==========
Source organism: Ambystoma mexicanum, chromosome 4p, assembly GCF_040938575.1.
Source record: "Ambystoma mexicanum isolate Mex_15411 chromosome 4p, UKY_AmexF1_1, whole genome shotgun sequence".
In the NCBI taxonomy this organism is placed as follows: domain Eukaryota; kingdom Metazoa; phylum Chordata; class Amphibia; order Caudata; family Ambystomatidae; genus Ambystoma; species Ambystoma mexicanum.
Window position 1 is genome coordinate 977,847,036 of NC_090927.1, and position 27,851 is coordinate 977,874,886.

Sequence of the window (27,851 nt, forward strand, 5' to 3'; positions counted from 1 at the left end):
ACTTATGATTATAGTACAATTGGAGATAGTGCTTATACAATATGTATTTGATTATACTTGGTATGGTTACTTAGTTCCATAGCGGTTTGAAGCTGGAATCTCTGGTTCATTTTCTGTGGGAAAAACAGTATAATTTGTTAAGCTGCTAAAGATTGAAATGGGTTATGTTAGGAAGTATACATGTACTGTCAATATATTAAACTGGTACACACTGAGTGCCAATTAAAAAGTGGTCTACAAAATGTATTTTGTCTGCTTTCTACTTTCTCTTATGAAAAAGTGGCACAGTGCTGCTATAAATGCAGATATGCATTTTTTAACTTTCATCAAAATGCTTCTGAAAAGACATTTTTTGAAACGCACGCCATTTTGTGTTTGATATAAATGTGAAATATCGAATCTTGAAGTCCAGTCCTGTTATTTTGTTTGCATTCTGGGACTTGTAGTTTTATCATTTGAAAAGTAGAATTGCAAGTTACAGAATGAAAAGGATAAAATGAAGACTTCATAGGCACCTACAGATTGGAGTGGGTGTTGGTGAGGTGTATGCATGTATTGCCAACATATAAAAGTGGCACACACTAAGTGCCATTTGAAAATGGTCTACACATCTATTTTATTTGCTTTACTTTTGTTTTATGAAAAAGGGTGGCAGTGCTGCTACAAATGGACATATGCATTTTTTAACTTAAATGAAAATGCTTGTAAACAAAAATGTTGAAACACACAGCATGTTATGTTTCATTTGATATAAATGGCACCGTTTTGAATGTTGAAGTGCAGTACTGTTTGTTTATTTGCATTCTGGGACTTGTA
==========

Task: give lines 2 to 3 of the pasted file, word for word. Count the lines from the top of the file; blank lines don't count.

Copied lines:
Source record: "Ambystoma mexicanum isolate Mex_15411 chromosome 4p, UKY_AmexF1_1, whole genome shotgun sequence".
In the NCBI taxonomy this organism is placed as follows: domain Eukaryota; kingdom Metazoa; phylum Chordata; class Amphibia; order Caudata; family Ambystomatidae; genus Ambystoma; species Ambystoma mexicanum.